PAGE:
Are you old enough to remember the “very special” episode of Happy Days in which The Fonz goes blind? If you’ll recall, in an effort to help Fonzie rediscover his self worth, his pals take apart his precious motorcycle (for some reason leaving it in the Cunningham’s spare room above the garage), forcing a blind Arthur Fonzerelli to put the pieces back together without the benefit of eyesight.
What does this have to do with branding? Plenty.
You see, a productive branding or re-branding exercise necessarily begins with a thorough and thoughtful Discovery Phase. During that discovery phase, you take a company apart bit by bit and reduce it to its very pieces. (We’ve discussed before how the makings of a company brand is truly the sum of its parts, with every possible exposure to the public shaping in some way a company’s essence, or brand.)
You go through this process to strip away the proverbial chrome and decals and get right to the engine—that which truly drives the company, its people, its success and its mission. Then you put all of the pieces back to together, building them around that engine, until a finely tuned piece of machinery comes out the other end. That is your unique brand voice.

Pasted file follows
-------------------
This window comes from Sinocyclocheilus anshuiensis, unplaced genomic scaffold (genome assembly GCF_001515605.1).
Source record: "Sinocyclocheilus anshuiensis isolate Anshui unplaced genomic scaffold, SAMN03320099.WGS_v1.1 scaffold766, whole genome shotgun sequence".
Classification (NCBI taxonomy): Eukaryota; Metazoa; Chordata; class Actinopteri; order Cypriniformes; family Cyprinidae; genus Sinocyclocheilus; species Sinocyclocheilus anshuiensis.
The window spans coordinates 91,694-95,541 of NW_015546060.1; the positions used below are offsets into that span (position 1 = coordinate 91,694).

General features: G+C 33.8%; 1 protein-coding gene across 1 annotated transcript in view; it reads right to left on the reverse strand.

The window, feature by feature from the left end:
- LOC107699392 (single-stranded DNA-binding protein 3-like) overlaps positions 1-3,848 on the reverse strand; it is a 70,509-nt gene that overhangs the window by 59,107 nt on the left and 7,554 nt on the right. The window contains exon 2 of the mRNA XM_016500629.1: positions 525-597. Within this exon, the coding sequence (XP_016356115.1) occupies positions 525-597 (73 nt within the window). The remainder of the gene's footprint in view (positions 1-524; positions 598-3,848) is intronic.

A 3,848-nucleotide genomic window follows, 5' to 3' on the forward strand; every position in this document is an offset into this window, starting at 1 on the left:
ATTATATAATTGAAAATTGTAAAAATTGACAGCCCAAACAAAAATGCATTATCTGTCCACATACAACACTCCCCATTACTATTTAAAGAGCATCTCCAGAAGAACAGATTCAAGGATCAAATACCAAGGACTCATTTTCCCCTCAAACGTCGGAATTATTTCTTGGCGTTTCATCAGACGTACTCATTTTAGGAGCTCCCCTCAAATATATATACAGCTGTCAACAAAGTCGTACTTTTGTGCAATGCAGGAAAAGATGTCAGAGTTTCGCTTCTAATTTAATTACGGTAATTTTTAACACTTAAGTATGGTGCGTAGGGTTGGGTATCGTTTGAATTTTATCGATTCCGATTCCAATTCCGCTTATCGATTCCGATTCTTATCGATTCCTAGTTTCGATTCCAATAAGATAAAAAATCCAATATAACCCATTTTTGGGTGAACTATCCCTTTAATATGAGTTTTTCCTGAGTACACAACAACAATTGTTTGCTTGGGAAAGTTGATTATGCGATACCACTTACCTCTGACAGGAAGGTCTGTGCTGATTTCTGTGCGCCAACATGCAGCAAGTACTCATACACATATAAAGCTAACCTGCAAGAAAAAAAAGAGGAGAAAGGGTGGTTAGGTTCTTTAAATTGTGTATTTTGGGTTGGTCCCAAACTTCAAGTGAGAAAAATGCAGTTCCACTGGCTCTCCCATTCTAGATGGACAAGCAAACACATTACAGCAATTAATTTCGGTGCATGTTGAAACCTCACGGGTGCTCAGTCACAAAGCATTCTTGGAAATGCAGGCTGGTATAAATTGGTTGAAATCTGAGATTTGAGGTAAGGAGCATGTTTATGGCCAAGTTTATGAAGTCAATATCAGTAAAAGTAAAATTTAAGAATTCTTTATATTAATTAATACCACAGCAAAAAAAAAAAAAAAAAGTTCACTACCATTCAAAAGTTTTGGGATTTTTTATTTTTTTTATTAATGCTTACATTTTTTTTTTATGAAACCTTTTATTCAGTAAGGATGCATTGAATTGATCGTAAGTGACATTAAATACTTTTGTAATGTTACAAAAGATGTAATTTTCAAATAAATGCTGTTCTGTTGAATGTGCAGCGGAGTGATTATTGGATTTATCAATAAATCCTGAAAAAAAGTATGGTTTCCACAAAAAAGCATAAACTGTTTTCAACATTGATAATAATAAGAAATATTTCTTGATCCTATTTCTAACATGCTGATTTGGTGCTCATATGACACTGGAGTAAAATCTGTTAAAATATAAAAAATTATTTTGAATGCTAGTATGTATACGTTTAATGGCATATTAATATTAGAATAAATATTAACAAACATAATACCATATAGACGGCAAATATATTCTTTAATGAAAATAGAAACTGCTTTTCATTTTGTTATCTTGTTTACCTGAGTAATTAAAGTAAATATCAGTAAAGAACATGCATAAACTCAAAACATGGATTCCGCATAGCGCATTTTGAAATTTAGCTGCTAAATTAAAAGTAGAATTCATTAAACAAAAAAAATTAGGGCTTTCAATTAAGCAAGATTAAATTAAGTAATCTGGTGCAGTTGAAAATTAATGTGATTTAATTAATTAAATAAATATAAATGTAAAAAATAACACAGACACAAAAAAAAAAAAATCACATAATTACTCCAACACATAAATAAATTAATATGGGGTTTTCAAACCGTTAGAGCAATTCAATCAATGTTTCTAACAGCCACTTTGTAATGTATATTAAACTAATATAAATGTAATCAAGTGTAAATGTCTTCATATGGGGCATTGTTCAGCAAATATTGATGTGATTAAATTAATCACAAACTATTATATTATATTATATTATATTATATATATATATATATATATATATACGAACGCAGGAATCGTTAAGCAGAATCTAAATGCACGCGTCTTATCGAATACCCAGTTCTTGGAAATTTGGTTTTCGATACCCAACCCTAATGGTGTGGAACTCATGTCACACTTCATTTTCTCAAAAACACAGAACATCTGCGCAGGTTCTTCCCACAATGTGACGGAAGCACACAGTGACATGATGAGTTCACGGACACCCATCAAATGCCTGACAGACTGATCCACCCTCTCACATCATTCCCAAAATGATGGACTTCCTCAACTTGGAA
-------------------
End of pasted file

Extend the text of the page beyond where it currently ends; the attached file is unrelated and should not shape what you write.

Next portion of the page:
It sounds simple, but it’s as complex as the machinations of a Harley Davidson. It sounds easy, but a precious few companies are willing to do to their company what Potsy and Ralph did for their blind friend. But it was incredibly transformative for The Fonz, and the process is equally critical for your company’s identity.
Of course, The Fonz went on to use that very reconstructed motorcycle to drive himself to literally jump a shark, and we all remember how that turned out.
Such underscores the importance of just as thoughtfully and thoroughly constructing an Engagement Strategy (what do you do with your brand now that you’ve defined it), but that’s the subject of another blog post…
…and another Fonzie analogy!